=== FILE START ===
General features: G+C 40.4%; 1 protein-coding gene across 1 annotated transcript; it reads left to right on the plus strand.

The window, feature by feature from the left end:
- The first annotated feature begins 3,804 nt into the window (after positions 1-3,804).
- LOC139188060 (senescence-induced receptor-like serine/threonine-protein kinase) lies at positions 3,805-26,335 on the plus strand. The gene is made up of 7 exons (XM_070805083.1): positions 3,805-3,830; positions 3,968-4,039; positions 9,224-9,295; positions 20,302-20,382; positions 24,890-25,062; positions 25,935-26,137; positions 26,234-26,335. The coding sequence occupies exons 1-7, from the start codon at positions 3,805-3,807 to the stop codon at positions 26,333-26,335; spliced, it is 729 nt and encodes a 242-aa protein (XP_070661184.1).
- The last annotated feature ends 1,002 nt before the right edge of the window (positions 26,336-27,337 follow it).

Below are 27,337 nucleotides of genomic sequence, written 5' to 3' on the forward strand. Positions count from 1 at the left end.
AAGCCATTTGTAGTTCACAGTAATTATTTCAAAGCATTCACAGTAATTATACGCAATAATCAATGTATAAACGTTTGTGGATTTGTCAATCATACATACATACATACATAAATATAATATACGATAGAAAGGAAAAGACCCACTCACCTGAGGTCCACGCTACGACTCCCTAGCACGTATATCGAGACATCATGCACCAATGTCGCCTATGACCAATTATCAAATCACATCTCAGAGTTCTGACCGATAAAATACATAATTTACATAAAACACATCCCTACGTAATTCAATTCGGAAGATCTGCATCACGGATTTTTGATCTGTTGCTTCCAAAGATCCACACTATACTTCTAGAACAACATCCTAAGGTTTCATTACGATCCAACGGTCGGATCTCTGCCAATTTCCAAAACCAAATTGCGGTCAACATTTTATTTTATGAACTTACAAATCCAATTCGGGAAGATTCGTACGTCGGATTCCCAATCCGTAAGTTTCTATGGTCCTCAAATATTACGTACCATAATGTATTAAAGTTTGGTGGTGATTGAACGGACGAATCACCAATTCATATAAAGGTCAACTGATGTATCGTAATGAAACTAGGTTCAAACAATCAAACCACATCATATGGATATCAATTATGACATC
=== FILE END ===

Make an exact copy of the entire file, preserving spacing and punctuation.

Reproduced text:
General features: G+C 40.4%; 1 protein-coding gene across 1 annotated transcript; it reads left to right on the plus strand.

The window, feature by feature from the left end:
- The first annotated feature begins 3,804 nt into the window (after positions 1-3,804).
- LOC139188060 (senescence-induced receptor-like serine/threonine-protein kinase) lies at positions 3,805-26,335 on the plus strand. The gene is made up of 7 exons (XM_070805083.1): positions 3,805-3,830; positions 3,968-4,039; positions 9,224-9,295; positions 20,302-20,382; positions 24,890-25,062; positions 25,935-26,137; positions 26,234-26,335. The coding sequence occupies exons 1-7, from the start codon at positions 3,805-3,807 to the stop codon at positions 26,333-26,335; spliced, it is 729 nt and encodes a 242-aa protein (XP_070661184.1).
- The last annotated feature ends 1,002 nt before the right edge of the window (positions 26,336-27,337 follow it).

Below are 27,337 nucleotides of genomic sequence, written 5' to 3' on the forward strand. Positions count from 1 at the left end.
AAGCCATTTGTAGTTCACAGTAATTATTTCAAAGCATTCACAGTAATTATACGCAATAATCAATGTATAAACGTTTGTGGATTTGTCAATCATACATACATACATACATAAATATAATATACGATAGAAAGGAAAAGACCCACTCACCTGAGGTCCACGCTACGACTCCCTAGCACGTATATCGAGACATCATGCACCAATGTCGCCTATGACCAATTATCAAATCACATCTCAGAGTTCTGACCGATAAAATACATAATTTACATAAAACACATCCCTACGTAATTCAATTCGGAAGATCTGCATCACGGATTTTTGATCTGTTGCTTCCAAAGATCCACACTATACTTCTAGAACAACATCCTAAGGTTTCATTACGATCCAACGGTCGGATCTCTGCCAATTTCCAAAACCAAATTGCGGTCAACATTTTATTTTATGAACTTACAAATCCAATTCGGGAAGATTCGTACGTCGGATTCCCAATCCGTAAGTTTCTATGGTCCTCAAATATTACGTACCATAATGTATTAAAGTTTGGTGGTGATTGAACGGACGAATCACCAATTCATATAAAGGTCAACTGATGTATCGTAATGAAACTAGGTTCAAACAATCAAACCACATCATATGGATATCAATTATGACATC